The OneSearch tab on the Libraries homepage is the tool to use to search through most of Baylor Libraries' content regardless of what type of material it is - print, electronic, or media. Your result list will include books, journal articles (scholarly and popular), government documents, our online reference collections (like Literati), Baylor Libraries Digital content, library guides (like this one), music and films, and suggestions to subject-specific databases you might want to use to get very specific sources for your paper or research.
The results are returned ranked by relevancy - based on how often the terms you searched for are included in the specific item. You can resort the order by date (either oldest to newest or vice versa), but for most searches relevancy will be your best option.
OneSearch allows you to limit your result list by several categories. What options will appear in the Refine your search box will vary depending on the search results. Some tips on using these categories effectively for first year course work:
If you are searching a very recent topic or if you are looking for how an event was reported at the time it happened you'll probably want to use the date slider under Publication Date to the 2 - 3 months around the date of the event. So for current events surrounding September 11th, 2001 you would search for September - October of 2001.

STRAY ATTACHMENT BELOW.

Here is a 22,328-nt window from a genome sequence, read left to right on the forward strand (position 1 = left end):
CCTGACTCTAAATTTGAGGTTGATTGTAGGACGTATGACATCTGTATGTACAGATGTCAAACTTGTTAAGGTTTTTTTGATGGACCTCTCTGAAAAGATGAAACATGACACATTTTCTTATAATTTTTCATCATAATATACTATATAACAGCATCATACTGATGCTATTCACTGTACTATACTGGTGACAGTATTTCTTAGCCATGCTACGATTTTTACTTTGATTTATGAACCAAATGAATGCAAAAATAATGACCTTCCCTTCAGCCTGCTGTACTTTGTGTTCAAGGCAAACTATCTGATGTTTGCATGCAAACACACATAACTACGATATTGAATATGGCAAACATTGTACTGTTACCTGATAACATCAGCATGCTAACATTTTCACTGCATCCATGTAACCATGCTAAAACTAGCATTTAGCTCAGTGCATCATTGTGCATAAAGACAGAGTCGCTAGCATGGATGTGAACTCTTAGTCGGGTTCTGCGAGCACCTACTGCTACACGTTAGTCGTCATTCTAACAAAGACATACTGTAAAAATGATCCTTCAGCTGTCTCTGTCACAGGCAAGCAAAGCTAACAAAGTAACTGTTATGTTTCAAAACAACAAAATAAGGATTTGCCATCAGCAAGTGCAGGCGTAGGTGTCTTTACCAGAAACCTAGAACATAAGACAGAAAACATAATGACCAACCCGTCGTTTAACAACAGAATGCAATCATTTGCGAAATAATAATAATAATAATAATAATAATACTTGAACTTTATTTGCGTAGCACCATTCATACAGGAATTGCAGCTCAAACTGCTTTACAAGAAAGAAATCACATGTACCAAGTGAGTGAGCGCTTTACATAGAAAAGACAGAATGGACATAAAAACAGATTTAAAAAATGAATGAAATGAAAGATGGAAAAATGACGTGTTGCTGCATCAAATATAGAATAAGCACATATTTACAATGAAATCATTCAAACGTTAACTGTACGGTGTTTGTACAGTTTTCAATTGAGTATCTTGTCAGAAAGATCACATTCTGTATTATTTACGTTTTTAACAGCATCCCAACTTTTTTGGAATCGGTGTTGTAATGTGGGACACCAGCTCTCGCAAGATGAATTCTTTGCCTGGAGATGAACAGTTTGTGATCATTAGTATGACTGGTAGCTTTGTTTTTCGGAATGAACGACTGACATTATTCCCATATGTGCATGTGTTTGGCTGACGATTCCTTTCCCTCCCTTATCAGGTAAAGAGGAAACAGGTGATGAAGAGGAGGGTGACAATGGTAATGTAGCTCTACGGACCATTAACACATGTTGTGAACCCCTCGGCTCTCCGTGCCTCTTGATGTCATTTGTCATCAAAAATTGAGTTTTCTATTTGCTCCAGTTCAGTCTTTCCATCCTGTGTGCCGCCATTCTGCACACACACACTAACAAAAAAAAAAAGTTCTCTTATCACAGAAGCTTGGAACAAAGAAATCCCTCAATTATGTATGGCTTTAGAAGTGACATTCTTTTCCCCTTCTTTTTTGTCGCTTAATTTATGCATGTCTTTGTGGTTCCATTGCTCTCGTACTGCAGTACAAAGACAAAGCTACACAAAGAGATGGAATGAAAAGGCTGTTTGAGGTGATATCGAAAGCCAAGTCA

BearCat has some features that are useful for finding specifc types of materials you need. Because library records are organized into fields (author, title, subject, etc.) you can use this information to quickly find a particular type of material - an encyclopedia, a map or atlas, and primary sources like letters, diaries and the like.
To do this search from the keyword search page of BearCat and type in the general subject you are looking for - terrorism - followed by d:encyclopedias. Note that there is no space between the colon (:) and the word that follows. The d: tells BearCat to return items where the word that follows is only in the subject heading of the library record (BearCat assumes you want both/all terms you put in and automatically connects them with and).
The one thing you need to be sure of is that the word following the d: is an "official" subject term in the controlled vocabulary we use for BearCat. For this class, some of the useful "official" subject headings include: